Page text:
Wednesday, May 15, 2019

REPORT The Impact of Chronic Underfunding on America's Public Health System

The Impact of Chronic Underfunding on America's Public Health System
Persistent underfunding leaves the nation vulnerable and puts lives at risk.
The Impact of Chronic Underfunding on America’s Public Health System: Trends, Risks, and Recommendations, 2019 examines federal, state, and local public health funding, and recommends needed investments and policy actions to prioritize prevention, effectively address 21st century threats, and ultimately achieve optimal health for all Americans.
Key Findings:
  • Over the past decade, the Centers for Disease Control and Prevention’s program funding—more than half of which goes to states, localities, and other nonfederal partners—decreased by 10 percent, after adjusting for inflation. At the same time, substance misuse has skyrocketed, the incidence of obesity and related health problems are up sharply, and the threat of weather-related emergencies is on the rise.
  • Federal funding cuts negatively impact state health departments as these funds are a primary source of state public health money. Similarly, these spending cuts trickle down and have serious consequences for local health departments and the communities they serve, given that such allocations also constitute a substantial portion of local health departments’ budgets.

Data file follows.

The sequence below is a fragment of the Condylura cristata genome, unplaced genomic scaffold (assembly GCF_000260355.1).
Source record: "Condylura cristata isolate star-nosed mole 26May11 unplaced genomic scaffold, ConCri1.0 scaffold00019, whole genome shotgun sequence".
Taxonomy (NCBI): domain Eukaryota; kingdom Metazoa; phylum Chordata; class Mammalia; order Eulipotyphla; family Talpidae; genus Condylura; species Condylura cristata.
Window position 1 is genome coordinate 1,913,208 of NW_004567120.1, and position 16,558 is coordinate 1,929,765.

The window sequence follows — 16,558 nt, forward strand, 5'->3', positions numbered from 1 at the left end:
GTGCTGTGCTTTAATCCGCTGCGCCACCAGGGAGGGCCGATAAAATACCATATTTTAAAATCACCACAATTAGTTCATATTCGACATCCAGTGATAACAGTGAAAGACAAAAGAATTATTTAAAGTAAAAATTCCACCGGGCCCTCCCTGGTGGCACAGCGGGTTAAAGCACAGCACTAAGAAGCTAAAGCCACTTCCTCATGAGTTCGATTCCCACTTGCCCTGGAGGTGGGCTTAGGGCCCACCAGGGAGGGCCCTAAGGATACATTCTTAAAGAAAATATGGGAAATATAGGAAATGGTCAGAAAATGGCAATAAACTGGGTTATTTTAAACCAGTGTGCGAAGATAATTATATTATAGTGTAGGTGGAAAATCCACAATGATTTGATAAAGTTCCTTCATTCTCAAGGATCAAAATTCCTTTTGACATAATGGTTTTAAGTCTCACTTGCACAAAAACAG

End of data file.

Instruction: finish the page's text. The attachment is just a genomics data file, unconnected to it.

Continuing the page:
• Multiple years of funding cuts contributed to more than 55,000 lost jobs at local health departments from 2008-17. These cuts undermine efforts to hire, train, and retain a strong public health workforce, which in turn limits governments’ ability to effectively protect and promote the health of their communities.
Topline Recommendations:
  • Increase federal investments in public health.
  • Provide sufficient full-year funding for federal agencies to avoid interruptions in funding for critical health security programs.
  • Increase state and local investment in public health, prioritizing prevention and the social determinants of health.
  • Work across sectors to improve the effectiveness and efficiency of public health investments.
  • Ease coordination of funding from multiple streams.

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